For solo travellers, the choice between a coach tour for a cruise isn’t as simple as it might seem. Jane Archer helps agents to throw some light on the decision
A coach tour is just the land‑based equivalent of a cruise, right? Well, no: both are about touring but that is where the similarities start and end. Understanding their different selling points is vital if you want to match your clients to the right type of holiday.
Relaxing at sea
For passengers on an ocean cruise, the ship is part of the attraction. They can board, unpack once and then relax as their floating hotel takes them from port to port. Ocean liners accommodate anything from a few hundred passengers to several thousand and have swimming pools, restaurants, bars and theatres, live bands, lectures and more to keep folk entertained while the ship sails from one destination to another. Most cruising is done in the evening and overnight, and many itineraries include at least one sea day, which gives passengers time to enjoy the ship’s facilities.
A week’s cruise in the Western Mediterranean might tick off Barcelona, Nice and Rome or customers can fly to Asia and cruise around Thailand, Vietnam, Borneo and Singapore in one ten-day holiday.
River-cruise vessels are smaller than ocean-going ships, averaging 150 passengers. A lot of cruising is done at night but there is a view by day, highlights being spots such as the Rhine Gorge in Germany and Austria’s Wachau Valley along the Danube.
A coach with a view
A coach holiday is a very different experience. For one thing, coaches only hold about 50 passengers so you get to know everyone. There is always a view and those concerned about seasickness need not worry (the same applies to a river cruise).
Coaches can take you to landlocked places that cruise ships can’t reach: Siberia in Russia, Las Vegas in the US and Uluru (Ayers Rock) in Australia. A recent escorted tour around India’s Golden Triangle took me from Delhi to Agra to see the Taj Mahal and Jaipur to visit the Amber Fortress. It was an incredible journey you could not make on a ship.
While cruise itineraries generally hop between countries, coach tours often focus on one state or region – ten days in Eastern Canada with Tauck, for instance, or 11 days in Italy with Trafalgar Tours.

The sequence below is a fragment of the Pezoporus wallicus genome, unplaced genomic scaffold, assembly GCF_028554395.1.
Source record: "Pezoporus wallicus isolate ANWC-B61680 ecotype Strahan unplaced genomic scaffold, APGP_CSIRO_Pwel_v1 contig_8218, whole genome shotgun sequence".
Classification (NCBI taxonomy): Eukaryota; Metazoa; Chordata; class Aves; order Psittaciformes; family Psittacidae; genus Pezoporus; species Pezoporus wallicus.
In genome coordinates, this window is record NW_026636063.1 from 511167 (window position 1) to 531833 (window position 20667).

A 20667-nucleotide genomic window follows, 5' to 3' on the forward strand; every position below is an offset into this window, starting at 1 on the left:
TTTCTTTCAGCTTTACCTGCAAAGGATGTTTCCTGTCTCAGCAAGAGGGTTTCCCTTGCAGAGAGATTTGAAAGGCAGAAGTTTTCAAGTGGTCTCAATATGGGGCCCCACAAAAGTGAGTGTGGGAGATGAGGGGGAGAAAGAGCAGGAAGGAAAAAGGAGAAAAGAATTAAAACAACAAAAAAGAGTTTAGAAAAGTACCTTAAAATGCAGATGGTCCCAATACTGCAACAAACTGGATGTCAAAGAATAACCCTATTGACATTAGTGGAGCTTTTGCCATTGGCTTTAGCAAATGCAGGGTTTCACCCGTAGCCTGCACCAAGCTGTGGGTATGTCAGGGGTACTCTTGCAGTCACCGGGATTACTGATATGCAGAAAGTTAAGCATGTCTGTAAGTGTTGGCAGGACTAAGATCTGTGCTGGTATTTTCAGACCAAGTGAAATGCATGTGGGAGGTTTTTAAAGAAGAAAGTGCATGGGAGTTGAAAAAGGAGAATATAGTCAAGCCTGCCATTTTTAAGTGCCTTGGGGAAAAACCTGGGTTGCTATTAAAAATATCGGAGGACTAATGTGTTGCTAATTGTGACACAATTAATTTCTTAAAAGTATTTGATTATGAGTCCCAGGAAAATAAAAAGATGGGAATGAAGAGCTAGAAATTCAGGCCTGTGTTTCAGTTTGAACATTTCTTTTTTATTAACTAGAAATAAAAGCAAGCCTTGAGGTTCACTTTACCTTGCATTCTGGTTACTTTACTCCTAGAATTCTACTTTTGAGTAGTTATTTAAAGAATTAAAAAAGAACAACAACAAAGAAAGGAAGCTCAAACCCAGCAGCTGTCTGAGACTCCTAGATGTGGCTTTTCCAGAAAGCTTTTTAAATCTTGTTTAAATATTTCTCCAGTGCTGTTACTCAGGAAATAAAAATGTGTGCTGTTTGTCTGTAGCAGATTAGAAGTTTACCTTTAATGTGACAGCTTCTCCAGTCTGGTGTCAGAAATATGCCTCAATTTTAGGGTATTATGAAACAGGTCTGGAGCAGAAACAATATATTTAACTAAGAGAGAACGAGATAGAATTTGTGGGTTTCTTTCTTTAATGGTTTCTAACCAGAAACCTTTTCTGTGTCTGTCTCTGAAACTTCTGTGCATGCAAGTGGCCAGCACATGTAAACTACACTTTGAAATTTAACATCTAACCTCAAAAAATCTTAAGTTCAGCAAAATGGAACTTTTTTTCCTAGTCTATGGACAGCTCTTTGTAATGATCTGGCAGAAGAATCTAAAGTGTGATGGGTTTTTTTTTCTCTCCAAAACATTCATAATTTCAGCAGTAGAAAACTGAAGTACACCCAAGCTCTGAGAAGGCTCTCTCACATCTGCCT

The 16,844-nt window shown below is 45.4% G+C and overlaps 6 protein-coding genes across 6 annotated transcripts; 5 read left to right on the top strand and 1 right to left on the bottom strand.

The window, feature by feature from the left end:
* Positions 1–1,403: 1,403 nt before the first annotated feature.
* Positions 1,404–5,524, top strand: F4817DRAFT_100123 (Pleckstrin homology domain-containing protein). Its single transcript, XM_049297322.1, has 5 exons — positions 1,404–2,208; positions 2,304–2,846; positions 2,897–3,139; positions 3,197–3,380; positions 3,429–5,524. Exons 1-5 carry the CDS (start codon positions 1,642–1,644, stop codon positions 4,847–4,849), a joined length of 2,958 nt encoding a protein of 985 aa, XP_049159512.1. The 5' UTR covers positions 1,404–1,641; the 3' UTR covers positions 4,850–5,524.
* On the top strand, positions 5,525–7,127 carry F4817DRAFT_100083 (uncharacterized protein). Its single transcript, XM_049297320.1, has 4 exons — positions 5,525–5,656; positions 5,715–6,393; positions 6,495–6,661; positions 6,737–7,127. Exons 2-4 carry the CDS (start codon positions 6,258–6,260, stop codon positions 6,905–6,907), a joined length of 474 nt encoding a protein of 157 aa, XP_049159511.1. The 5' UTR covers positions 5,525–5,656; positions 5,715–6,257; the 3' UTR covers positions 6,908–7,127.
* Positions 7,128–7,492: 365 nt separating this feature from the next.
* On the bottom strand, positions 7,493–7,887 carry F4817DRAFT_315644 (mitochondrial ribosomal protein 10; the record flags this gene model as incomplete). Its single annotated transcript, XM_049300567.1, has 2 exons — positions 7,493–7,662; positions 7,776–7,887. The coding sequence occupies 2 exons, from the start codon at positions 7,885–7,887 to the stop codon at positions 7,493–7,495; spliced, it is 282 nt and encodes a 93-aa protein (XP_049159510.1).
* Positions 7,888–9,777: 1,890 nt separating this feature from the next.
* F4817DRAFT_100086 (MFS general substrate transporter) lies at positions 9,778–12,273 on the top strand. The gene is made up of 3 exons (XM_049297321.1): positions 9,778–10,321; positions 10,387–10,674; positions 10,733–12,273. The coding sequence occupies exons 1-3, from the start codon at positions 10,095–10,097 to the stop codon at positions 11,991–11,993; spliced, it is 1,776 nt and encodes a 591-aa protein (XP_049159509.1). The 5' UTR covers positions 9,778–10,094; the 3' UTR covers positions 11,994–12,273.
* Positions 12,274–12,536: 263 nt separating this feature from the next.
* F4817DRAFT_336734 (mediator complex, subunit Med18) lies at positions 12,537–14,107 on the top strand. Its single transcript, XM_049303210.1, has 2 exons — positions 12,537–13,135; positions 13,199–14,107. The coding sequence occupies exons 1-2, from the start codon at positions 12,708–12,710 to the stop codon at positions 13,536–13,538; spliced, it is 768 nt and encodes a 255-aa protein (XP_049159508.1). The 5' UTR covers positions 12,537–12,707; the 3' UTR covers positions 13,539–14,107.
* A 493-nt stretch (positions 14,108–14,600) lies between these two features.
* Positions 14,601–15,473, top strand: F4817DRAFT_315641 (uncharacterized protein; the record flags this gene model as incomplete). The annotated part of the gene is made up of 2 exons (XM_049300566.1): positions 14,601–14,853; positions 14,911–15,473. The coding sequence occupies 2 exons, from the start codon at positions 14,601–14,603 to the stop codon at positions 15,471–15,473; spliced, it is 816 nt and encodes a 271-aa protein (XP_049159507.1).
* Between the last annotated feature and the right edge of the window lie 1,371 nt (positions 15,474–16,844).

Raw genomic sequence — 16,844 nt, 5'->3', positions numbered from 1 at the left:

On the downside, you have to stay seated during the journey other than to use the facilities and do tend to end up living out of a suitcase as you travel between hotels. However, modern vehicles have more legroom – Leger Holidays’ Silver Service coaches even have a small rear lounge where passengers can gather to chat.
Most tour companies have also stopped cramming itineraries with a different city each day. Titan Travel’s Essence of Japan tour, for instance, spends three nights in Tokyo and two in Hiroshima, Kyoto and the hill town of Takayama, with multiple departures between September this year and April next year.
Insight Vacations offer easy‑pace tours that cut down on travel time: ten days in Budapest,Vienna and Prague; eight days in St Petersburg and Moscow; or ten days in Rome, Florence and Venice with optional trips to Pompeii
What about age?
Cruise and coach holidays attract older people who want to travel but are content to let someone else do all the organising, but both also have a substantial and growing following among young people.
And why not? Many cruise ships have trendy restaurants and sushi bars to appeal to hipsters and there is even a new river cruise brand, U by Uniworld, exclusively for millennials aged 21 to 45. It launches on the Seine, Rhine and Danube this month.
U is a sister company to Contiki, a well-established coach holiday company for the 18-35s that offers high-energy trips and camping tours with “road crew” in place of tour managers.
For older customers who may struggle to get around, the company Mobility at Sea rents specialist equipment to make their cruise more comfortable. It has partnerships with many large operators such as Saga, Princess and Cunard.
Do they charge single supplements?
Most cruise and coach companies charge a single supplement but amounts vary enormously and a few have no-supplement offers now and then. Voyages to Antiquity and Cruise & Maritime Voyages are among the best ocean cruise lines for singles as they charge lone travellers just 25 per cent extra. Norwegian Cruise Line’s newest ships have studio cabins for solo travellers that are individually costed rather weighed down with a supplement.
River cruise lines AmaWaterways and Tauck have waived single supplements on lower-deck cabins on all European cruises this year, and reduced the charge on higher-grade rooms on selected departures across the year.
More than half of all Contiki clients are solo travellers. Instead of charging them a supplement, it pairs same-sex individuals in twin rooms. Trafalgar has dedicated solo departures with no supplement.